One of the emblematic games of the Lou Holtz era came against Georgia in 2004. South Carolina took a 16-0 lead on the spelling-challenged Dawgs, who were ranked No. 3 in the country at that point.
But Holtz decided to play the game conservatively. Way too conservatively. QB Dondrial Pinkins would end up running the ball 16 times, many of them draws, and Georgia fought its way back to the win, a 20-16 victory that included a scoreless second half by the Gamecocks.
When Spurrier came along, the idea was that he
Never, thought Gamecock fans, would Spurrier be comfortable enough with a lead.
That was still the thinking as South Carolina headed to Chapel Hill after almost wiping out Kentucky's SEC East hopes and taking control of the division. A long rest and a team that wasn't yet ready to compete against high-caliber BCS teams, Butch Davis or no Butch Davis.
The mission was simply: win by 14-21, send a message that South Carolina had arrived, and then return to SEC play with a win over Vanderbilt. That would send a 7-1 South Carolina team into Knoxville with a chance to make the Florida matchup a de facto SEC East title game.
The first half? So far, so good. The real Carolina went up 21-3 and could coast through the second half, add a couple of TDs and begin to really dream about Atlanta.
Only that didn't happen.
Instead, "the second half was an unmitigated disaster." North Carolina scored 12 points. South Carolina scored none. The 21-15 victory was preserved only when offensive players brought in for an emergency situation swatted down a Hail Mary that would have given the Tar Heels a tie with a chance for the game-winning extra point.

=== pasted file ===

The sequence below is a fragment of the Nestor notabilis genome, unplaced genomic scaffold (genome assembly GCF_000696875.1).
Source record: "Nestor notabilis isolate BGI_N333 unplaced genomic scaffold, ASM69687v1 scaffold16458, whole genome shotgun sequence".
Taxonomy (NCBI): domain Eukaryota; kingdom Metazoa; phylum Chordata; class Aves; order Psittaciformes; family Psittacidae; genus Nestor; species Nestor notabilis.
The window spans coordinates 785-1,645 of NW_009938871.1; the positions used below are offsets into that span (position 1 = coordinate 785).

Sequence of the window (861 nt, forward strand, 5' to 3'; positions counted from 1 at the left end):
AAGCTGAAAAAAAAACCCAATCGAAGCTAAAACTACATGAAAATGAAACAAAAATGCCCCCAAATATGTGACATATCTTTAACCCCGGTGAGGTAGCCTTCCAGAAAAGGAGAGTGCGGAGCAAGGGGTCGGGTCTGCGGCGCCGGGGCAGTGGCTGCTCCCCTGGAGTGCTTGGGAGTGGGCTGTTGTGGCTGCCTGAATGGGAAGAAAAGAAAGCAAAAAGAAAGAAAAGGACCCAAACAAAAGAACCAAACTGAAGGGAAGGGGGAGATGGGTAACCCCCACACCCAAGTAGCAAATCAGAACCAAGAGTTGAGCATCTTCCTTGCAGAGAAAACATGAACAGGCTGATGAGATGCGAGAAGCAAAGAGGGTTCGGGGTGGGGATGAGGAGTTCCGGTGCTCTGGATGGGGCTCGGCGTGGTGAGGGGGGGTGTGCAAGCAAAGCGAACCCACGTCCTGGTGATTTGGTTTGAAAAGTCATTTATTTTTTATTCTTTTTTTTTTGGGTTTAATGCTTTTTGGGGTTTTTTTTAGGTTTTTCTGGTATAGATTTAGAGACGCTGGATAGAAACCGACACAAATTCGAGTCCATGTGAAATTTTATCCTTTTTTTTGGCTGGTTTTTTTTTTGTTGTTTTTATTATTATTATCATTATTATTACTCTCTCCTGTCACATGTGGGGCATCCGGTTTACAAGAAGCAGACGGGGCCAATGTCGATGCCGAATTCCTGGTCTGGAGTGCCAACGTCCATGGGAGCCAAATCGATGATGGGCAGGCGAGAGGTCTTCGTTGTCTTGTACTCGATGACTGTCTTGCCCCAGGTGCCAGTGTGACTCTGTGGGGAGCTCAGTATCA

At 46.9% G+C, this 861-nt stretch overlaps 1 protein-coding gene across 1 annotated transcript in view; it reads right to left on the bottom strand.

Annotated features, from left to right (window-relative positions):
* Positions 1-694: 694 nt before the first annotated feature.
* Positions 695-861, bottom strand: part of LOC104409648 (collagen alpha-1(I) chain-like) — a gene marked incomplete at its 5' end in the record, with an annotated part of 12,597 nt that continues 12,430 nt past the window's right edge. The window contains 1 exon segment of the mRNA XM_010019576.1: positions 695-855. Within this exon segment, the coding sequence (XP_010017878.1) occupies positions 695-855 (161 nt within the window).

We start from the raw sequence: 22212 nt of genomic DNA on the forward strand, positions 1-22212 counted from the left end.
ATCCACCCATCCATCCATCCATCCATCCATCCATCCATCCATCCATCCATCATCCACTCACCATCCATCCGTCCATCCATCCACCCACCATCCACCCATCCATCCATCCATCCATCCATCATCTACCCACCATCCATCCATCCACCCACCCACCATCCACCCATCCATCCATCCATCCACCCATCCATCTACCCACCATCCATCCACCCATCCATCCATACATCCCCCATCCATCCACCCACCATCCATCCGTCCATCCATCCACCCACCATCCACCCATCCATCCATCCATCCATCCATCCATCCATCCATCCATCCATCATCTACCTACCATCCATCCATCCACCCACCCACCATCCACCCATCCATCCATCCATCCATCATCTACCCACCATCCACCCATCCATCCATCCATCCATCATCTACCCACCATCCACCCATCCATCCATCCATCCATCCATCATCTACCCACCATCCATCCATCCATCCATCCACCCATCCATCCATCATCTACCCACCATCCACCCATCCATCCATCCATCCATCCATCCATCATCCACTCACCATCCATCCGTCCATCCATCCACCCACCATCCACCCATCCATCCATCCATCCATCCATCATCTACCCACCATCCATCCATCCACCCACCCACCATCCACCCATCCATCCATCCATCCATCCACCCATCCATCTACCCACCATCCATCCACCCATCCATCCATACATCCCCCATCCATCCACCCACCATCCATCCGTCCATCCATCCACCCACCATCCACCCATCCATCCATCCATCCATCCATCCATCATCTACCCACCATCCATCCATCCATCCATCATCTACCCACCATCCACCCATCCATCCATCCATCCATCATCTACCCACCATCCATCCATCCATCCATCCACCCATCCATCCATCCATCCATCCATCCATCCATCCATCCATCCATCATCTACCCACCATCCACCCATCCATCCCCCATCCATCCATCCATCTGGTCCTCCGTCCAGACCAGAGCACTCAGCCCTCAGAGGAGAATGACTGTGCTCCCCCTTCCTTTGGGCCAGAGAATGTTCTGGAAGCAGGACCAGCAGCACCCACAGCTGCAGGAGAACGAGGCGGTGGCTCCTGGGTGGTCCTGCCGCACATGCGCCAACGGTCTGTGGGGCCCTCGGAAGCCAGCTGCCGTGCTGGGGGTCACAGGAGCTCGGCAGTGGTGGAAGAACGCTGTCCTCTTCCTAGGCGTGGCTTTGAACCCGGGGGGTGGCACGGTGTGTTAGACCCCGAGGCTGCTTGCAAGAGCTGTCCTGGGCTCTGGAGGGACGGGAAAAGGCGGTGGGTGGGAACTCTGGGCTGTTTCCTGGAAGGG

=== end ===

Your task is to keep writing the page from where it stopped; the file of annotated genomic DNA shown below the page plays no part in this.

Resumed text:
The drive chart told the story: Steve Spurrier had become Lou Holtz.
(1st drive) Rush, rush, incomplete pass, incomplete pass, pass, punt
(2nd drive) Rush, rush, rush, punt
(3rd drive) Rush, rush, rush, punt
(4th drive) Sack, incomplete pass, sack, punt
(5th drive) Pass, rush, interception
(6th drive) Rush, rush, rush, punt
(7th drive) Rush, rush, screen, punt
Now, now, let's not do anything foolish and lose the game.
For fans who were looking for it, this was a reason to panic. If the Gamecocks were really Top 10 material, they should have easily defeated North Carolina, not win a thriller on a great defensive play.
But Vanderbilt was next. Sure, the Commodores could cause some heart palpitations, but they always lost. They never actually got the upset.
Perhaps we should have seen it coming when Spurrier announced that Blake Mitchell would be back. Of course, his role seemed to be minimal. In fact, it seemed prefaced on the idea that the Gamecocks would get up on Vanderbilt early, have a little cushion and put in Blake as a reward for being a good soldier.
But something was still troubling about the Vanderbilt game. They had come so close so many times. Weren't they going to beat somebody one of these days? Or was it just caution, an aversion to jinxing the Gamecocks, that made me write:
They scare me as a South Carolina fan, but they're the team always falls short. I hope they do the same Saturday, but they're going to bite somebody eventually.